It looks likely to be coming to Australia.
Will it benefit employee’s mental health? Based on what we’ve seen in other countries, it’s undetermined. The language is often vague, and there are exceptions for emergencies, which there should be. But that opens up loopholes in who gets to define “emergency.” (I have worked with lawyers for years; their definition of emergency might be anything that prevents them from billing time right this very second.)
It’s interesting to see the pushback to our always-on culture, though. I might not favor strict right-to-disconnect rules around what hours you can and cannot be reachable because flexibility is the key to work-life balance. For me, sitting at a desk for 8-9 hours every day between 9-5 and then doing no work after five wouldn’t make me happy. Not because I love answering emails late at night, but because I’d rather have some flexibility to take a break in the middle of the day or make appointments and then work later instead of constantly trying to get permission for PTO, etc. I also recognize that it doesn’t work for every job, but it is possible for the kind of work I do and the kind of work many of us do.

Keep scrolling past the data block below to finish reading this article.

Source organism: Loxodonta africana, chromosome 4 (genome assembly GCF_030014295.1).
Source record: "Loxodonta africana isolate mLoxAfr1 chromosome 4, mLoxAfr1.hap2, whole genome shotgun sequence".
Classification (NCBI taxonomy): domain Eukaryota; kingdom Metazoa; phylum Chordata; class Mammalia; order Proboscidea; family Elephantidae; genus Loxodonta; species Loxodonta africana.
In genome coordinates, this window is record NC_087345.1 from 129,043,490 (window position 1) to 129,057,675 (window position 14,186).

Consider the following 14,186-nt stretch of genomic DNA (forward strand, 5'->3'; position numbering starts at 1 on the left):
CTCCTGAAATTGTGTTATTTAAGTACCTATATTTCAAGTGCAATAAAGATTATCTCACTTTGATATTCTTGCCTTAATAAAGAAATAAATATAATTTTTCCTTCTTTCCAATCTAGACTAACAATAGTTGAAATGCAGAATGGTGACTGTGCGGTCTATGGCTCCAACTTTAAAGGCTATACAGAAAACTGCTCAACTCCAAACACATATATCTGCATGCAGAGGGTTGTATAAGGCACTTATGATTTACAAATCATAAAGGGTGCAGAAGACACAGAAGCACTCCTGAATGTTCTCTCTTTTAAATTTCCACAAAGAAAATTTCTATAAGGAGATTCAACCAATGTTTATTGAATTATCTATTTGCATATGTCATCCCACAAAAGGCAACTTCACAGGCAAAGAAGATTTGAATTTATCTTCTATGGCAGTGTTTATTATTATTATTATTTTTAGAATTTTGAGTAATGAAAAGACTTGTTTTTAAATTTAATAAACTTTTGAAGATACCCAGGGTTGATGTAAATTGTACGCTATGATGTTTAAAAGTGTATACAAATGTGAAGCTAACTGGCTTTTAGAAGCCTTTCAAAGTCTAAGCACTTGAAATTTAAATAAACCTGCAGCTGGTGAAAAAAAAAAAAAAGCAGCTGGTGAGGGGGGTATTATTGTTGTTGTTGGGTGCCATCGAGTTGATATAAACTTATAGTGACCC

Of course, the flexibility I want may not be what you want. It should be negotiable. I think for all the “these young people don’t want to work” statements that we see, the reality is that they want to define what work is for them and to have some flexibility about how they work.
They want to work, they don’t want to work the way so many of us have worked for years because they’ve seen what we got for all that work. It hasn’t been good.
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